By David Crisp
At a time in campaign season when election-weary voters are curling up into tiny balls to ward off the endless phone calls, TV ads and door knockers, one group of young people in Montana is revving up its efforts.
Forward Montana, aiming to attract voters from ages 16 to 30, went online this week with a new voter guide. Print versions of 20,000 copies will follow in selected Montana cities in early October.
Their efforts fly in the face of claims that young people are disengaged from and ignorant about politics.
“With every generation of young people, there’s no shortage of caring,” says Kiah Abbey, deputy director of the group.
Forward Montana was founded in 2004 by Matt Singer, a former Montana blogger who now lives in Portland, Oregon. The group focuses on what it calls the six E’s: equal rights, environmental protection, education, election reform, economic strength and fairness, and health care.
Obstacles, according to the group’s website, are that ballots are confusing with long lists of candidates and issues; voter registration is difficult for mobile young people who haven’t developed the voting habit; and young people find politics boring, unattractive and no fun.
The solutions include voter registration and get-out-the-vote efforts, voter guides and leadership development in the form of new organizers and candidates. It’s all aimed at breaking the cycle of disengagement, Abbey says.
“We hate politics, and the more we hate politics, the more we disengage,” she says. That, in turn, leads to even more disengagement.
Drawing the attention of a younger crowd seems to require unconventional tactics. Rachel Huff-Doria, who works in Missoula for Forward Montana, says that one question organizers ask prospective voters is, “What do you give a shit about?”
“We actually have buttons that say, ‘I give a shit,’” she says. “They love that.”
She isn’t kidding. Forward Montana activists were handing out “I give a shit” buttons last week at Rocky Mountain College.
Key to the effort are the online and in-print voter guides, which Forward Montana has compiled since 2014. Last year, the guides covered municipal races.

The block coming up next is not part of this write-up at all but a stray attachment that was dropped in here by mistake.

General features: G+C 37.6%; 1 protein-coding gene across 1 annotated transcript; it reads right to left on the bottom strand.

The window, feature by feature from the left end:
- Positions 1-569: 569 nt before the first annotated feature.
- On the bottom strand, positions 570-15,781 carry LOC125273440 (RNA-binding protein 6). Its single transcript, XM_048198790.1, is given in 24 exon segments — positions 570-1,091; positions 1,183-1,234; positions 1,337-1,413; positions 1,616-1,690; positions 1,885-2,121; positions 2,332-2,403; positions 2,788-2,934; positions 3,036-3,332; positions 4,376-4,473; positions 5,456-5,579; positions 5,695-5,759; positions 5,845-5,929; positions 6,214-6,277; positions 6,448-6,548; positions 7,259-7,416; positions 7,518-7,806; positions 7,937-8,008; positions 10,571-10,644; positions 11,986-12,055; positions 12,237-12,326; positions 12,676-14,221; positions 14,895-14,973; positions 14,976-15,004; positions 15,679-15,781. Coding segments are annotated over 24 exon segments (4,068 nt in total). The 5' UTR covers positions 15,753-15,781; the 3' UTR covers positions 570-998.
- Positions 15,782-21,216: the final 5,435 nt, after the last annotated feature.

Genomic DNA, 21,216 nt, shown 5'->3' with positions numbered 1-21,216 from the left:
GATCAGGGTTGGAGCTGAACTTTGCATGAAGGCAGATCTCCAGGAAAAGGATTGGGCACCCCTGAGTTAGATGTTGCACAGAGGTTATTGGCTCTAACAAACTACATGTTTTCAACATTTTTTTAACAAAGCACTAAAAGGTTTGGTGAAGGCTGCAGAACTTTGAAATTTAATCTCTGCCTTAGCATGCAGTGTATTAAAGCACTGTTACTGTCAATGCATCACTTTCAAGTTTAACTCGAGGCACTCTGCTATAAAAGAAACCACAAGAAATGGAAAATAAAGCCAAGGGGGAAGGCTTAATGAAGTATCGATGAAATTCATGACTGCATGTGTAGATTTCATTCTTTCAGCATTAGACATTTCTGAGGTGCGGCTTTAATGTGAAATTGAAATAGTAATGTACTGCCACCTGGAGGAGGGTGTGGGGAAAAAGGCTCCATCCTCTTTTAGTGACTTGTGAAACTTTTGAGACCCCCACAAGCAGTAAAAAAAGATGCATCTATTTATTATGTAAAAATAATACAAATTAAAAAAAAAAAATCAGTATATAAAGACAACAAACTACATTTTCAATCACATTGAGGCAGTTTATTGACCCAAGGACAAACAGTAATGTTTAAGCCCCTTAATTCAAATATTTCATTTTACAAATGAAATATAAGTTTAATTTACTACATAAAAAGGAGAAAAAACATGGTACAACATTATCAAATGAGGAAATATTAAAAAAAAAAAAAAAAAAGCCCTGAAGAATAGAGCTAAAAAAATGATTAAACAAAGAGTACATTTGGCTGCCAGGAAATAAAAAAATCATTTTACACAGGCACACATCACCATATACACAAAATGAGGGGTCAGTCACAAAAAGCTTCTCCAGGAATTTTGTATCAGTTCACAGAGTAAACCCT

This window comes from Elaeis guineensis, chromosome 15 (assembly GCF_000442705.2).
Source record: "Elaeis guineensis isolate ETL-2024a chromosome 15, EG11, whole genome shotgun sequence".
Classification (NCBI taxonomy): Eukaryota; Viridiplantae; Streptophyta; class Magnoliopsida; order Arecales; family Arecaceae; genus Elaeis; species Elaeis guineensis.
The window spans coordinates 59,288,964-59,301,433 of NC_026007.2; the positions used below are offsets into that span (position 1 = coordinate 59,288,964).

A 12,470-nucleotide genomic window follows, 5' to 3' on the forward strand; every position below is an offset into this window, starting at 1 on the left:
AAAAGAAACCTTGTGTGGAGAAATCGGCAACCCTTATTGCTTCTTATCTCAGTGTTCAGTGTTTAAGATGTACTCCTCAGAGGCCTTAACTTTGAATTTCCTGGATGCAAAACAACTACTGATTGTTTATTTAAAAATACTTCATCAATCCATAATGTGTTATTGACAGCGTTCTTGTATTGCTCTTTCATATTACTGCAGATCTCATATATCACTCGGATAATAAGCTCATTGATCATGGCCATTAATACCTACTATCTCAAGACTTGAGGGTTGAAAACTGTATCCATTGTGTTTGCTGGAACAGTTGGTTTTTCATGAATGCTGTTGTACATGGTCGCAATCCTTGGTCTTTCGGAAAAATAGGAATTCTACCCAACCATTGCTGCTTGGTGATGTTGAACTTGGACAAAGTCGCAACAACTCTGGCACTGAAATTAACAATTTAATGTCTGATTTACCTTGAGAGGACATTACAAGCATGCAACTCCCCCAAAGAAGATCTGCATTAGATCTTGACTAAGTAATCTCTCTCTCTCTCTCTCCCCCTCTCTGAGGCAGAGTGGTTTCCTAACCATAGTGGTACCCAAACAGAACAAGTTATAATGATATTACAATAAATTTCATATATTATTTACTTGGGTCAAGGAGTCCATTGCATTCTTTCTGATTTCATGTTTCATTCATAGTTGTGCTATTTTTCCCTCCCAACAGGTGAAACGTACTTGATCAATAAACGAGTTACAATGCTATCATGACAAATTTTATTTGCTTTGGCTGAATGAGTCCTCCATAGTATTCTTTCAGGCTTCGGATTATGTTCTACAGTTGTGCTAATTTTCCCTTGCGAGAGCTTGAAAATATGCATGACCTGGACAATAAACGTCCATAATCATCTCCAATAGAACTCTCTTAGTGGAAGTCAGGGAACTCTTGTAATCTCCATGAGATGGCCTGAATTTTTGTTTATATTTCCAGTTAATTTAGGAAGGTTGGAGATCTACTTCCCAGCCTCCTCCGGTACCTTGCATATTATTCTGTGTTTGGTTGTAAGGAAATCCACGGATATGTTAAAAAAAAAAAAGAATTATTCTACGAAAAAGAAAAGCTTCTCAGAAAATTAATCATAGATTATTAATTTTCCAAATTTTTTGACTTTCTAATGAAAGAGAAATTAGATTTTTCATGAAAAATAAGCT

In Billings, a team of four people—Ryan Shore, Shawn Francis, Kate Olp-Restad and Jen Gross—identified priority races and prepared a questionnaire of yes-and-no questions.
Gross has gone on to an even more active political role. When Robyn Driscoll was appointed to fill the Yellowstone County Commission seat of Bill Kennedy, Gross was selected by Yellowstone County Democrats in August to run for her Senate District 25 seat.
The voting guides cover races for Congress, governor and statewide offices and Supreme Court races, plus the medical marijuana initiative. The guide for Billings will add legislative and Public Service Commission races. About a third of candidates had responded by mid-August, Abbey says.
The guide for Bozeman also will include Gallatin County commissioner races. There are no contested races for county commissioner in Yellowstone County. That’s just a small measure of the extent to which voting concerns vary from place to place.
“Gun rights come up constantly in Bozeman,” Abbey says, “never in Missoula.”
Abbey says her own interest in politics goes back to West High School, where she was in student government and the Young Republicans. Her goal then was to get involved in social projects, but soon, she says, “I realized I loved making public policy.”
She has been president of the student body at Montana State University Bozeman, where she studied political science.
Huff-Doria, who at age 28 is the oldest staff member in the Forward Montana office, came to politics by a more circuitous route. She was involved with Students for Barack Obama at Marshall University in West Virginia in 2008 and found out that a campus I.D. could not be used to vote.
“We felt like it was pretty discriminatory,” she says.
Huff-Doria and Abbey say they do not have blinders on when it comes to American politics in the 21st century.
“There is some corruption in politics,” Huff-Doria says. If not, she adds, there would be no need to get involved to make it better. Voting is a habit, she says, so it’s important to develop the habit early.
Forward Montana is a 501(c)(4) nonprofit organization. It is affiliated with the Forward MT Voter Fund and the Forward Montana Foundation. It also is a member of the Bus Federation, a group of eight statewide organizations, mostly in the West, with similar goals.
The organization conducted some 3,000 conversations with potential voters on issues such as public lands last year, Abbey says. Former state Sen. Kendall Van Dyke credited a Forward Montana bus tour with his four-vote election to the Legislature.
The federation, based in Portland, also is headed by Singer. Its projects include a National Voter Registration Day on Sept. 27 and a Great American Voter Guide. Local radio stations will help promote the Billings registration day.
Abbey says funding comes largely from memberships ranging from $2 to $100 a month. The foundation also gets individual donations and grants.
This story originally appeared at Last Best News.